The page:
WesWell, the Office of Health Education, is an integral part of Wesleyan University’s Health Services. WesWell understands the impact of student health on academic performance and is committed to providing services that are designed to develop healthy behaviors and prevent health concerns that may interfere with academic and personal success.  Health initiatives are evidence-informed, based on Standards of Practice for Health Promotion in Higher Education and data collected from Wesleyan University students.

The Office of Support, Healing, Activism, and Prevention Education (SHAPE) is dedicated to reimagining a world without interpersonal violence, through supportive resources for those who have experienced harm, trauma-informed, healing-centered prevention education programming and trainings, self-care and wellness workshops, and supporting student activism within the Wesleyan University community.  This mission is in service of a larger vision to dismantle intersecting systems of oppression which create conditions for interpersonal violence to occur, and to educate the greater Wesleyan University community about these acts of violence and responding to them in a healing-centered way.  This vision is realized through courageous actions of self-reflection, intervention, and empathetic action.

Top Ten Recommendations for the First Year and Beyond

  1. Make Wesleyan yours: Find or create your spaces at Wesleyan, whether by joining an a cappella group or by loving your Physics lab. We have over two hundred student groups that you can sign up for. There are also jobs on campus.
  2. Build relationships: Seek out your instructors during office hours. This can be intimidating, but it is how you build a relationship and come to understand the course material better. Get to know your faculty advisor, work supervisor, your class dean, etc., as it’s important for you to know people; it’s also very important for them to know you!
  3. Learn from your classmates and try new things: Your peers have had a vast array of experiences, so make sure you’re supporting one another and growing together. Upperclassmen will be an invaluable resource as you transition to Wes. Also, make sure you try new things! Explore a new language, study abroad in a different part of the world, select a course with a topic that is completely new to you.
  4. Don’t be afraid to ask for help: Wesleyan has an abundance of resources, whether the Writing Workshop, Academic Peer Advisors or Peer Tutors, as well as your Faculty Advisor, instructors and teaching assistants. Asking for help is hard, because it means being vulnerable, but it is essential to your success. First-year students sometimes see asking for help as a sign of weakness, but it is not. Asking for help is really a sign that you can make savvy use of your resources that will enable you to thrive.
  5. Wesleyan has its own culture with its own language: I have built a list of acronyms that might be helpful to you.
  6. Use your time wisely: You will suddenly have lots of unstructured time. Given the COVID situation and the need to practice social distancing, it will be challenging to to find ways to manage your time. High school is extremely structured, down to the minute, which is not the case in college. Now it’s up to you to be mindful of how you’re using your time, whether studying for a test, writing a paper, doing homework, getting to class, etc. Most students use a planner, whether electronic or paper. For example, once you have all of your courses set, you should look over all of your syllabi and then plan out all of the assignments across the semester, as you’ll know when your intense weeks will be. If those weeks include papers as well as tests, try to get those papers done earlier so that you can focus on just the tests during that week.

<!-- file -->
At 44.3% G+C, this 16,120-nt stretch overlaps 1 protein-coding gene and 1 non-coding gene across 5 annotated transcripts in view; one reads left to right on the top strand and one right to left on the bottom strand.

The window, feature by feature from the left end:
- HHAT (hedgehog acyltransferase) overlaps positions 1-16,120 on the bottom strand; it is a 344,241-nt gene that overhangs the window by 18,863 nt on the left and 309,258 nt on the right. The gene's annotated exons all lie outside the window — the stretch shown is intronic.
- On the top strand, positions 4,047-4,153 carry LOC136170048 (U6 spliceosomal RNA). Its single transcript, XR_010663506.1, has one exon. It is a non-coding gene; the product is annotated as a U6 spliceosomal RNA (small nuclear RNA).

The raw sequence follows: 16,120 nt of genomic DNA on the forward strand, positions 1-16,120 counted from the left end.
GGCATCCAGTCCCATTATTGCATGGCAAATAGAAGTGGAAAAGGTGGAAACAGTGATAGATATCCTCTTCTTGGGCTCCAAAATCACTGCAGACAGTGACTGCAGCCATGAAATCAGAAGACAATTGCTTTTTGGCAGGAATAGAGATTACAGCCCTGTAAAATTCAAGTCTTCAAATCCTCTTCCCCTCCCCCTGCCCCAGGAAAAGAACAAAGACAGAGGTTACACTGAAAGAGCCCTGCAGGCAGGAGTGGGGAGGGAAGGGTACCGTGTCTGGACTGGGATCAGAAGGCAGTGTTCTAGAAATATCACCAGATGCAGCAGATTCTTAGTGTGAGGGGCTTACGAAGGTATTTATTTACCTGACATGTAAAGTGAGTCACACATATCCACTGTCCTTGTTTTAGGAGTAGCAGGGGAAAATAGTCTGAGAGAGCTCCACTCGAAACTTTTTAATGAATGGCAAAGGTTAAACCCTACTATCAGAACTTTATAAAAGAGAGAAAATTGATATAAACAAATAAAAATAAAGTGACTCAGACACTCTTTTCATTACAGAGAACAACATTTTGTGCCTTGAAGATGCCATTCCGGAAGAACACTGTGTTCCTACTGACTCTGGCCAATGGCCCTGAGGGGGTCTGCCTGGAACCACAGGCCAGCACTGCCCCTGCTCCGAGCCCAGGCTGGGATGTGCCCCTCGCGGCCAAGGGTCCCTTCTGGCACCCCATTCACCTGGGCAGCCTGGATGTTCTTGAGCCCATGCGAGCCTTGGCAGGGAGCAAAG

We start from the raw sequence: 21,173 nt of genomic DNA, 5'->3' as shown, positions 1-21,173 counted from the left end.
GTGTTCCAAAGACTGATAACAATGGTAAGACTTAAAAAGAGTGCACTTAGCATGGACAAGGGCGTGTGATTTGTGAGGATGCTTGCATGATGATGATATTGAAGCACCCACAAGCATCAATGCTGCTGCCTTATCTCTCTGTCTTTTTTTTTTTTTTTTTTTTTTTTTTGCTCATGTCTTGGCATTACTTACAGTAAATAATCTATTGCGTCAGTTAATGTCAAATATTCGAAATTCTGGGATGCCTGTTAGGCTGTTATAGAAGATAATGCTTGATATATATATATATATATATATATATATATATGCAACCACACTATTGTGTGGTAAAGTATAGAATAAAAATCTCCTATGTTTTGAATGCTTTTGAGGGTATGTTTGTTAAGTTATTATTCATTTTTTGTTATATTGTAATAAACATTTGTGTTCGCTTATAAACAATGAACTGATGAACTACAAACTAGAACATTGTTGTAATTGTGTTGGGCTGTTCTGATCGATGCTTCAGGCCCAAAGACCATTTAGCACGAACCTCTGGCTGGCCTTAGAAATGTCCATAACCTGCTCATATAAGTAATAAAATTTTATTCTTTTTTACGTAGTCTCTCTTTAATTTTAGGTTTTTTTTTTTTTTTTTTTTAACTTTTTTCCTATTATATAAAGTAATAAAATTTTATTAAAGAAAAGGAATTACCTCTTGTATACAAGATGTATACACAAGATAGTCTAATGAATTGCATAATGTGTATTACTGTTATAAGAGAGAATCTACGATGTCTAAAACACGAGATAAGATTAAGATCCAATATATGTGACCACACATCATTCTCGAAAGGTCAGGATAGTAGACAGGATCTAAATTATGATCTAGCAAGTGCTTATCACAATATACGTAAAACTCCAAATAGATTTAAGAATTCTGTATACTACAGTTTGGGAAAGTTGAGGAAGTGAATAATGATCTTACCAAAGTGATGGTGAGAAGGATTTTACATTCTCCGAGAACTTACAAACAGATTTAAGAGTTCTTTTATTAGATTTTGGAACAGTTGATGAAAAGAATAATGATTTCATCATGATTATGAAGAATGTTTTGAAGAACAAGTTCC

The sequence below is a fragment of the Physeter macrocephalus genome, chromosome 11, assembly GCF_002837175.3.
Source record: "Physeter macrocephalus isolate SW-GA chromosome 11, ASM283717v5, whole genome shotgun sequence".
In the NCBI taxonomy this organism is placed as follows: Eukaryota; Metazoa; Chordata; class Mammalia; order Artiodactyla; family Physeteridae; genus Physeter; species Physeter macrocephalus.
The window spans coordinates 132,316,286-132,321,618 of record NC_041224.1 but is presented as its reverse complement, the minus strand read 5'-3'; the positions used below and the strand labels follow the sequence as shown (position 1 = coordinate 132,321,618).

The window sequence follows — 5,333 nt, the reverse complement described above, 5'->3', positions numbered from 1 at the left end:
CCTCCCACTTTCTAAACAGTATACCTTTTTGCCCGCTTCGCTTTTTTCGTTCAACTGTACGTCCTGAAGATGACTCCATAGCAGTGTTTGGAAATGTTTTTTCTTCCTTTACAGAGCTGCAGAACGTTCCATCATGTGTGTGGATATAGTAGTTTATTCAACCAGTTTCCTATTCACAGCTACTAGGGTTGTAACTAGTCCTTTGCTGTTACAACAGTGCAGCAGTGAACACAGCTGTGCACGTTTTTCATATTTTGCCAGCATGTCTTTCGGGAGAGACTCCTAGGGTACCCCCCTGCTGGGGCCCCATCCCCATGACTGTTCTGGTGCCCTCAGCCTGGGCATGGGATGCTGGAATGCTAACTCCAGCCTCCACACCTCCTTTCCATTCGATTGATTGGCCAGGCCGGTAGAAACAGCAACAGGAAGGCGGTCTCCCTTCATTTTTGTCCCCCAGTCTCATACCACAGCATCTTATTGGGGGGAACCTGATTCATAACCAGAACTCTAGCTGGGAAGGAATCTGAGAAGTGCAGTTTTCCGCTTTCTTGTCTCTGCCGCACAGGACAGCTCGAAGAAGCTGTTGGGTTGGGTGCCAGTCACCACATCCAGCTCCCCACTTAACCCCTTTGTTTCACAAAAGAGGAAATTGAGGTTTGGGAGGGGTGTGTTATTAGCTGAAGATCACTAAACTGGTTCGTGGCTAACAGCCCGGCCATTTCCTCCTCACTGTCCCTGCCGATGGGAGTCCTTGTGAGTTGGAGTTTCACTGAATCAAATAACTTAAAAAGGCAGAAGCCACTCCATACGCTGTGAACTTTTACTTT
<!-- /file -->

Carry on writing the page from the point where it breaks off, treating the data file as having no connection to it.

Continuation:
7. Make sure that you’re having fun! Find ways to connect with friends.  It’s hard to be social when practicing social distancing, but with a little bit of imagination and determination it can be done. Practice mindfulness.
  8. Take care of yourself. Sleeping and eating well, avoiding as much stress as possible, all of these are important aspects of self-care. WesWell offers self-care education, programs and workshops, as does CAPS. We have at Wesleyan the Rule of 7, a guideline that recommends that you can pursue four courses and three activities, but really no more than that.
  9. Don’t let a disappointing grade derail you. If you don’t do as well on something as you had hoped, go see your instructor and discuss where you went wrong in order to improve your performance on the next assignment. A disappointing grade does not mean that you aren’t capable or that the Admissions Office made a mistake (they do not make mistakes!). Make sure that you’re reaching out for help in this moment rather than pulling back, as this has happened to countless students before. Check out the Wesleyan Resilience Project for stories of students who have gained from their moments of challenge.
  10. Your dean is here to help: Dean Phillips is available to you via email or zoom this summer and once the semester is underway.  You can schedule a drop-in appointment with him through his Google Calendar, or you can an email him at dphillips@wesleyan.edu to schedule a meeting if drop-in hours don’t fit your schedule.

A Recipe for the Rule of Seven

By Makaela Kingsley, director of the Patricelli Center for Social Entrepreneurship

When I started college in the fall of 1994, we had the Freshman Fifteen and an all-you-can-eat dining plan (RIP Mocon). Now, there’s the Rule of Seven, cafeterias are thoughtfully called all-you-care-to-eat, and it’s our schedules and resumes that have become overweight.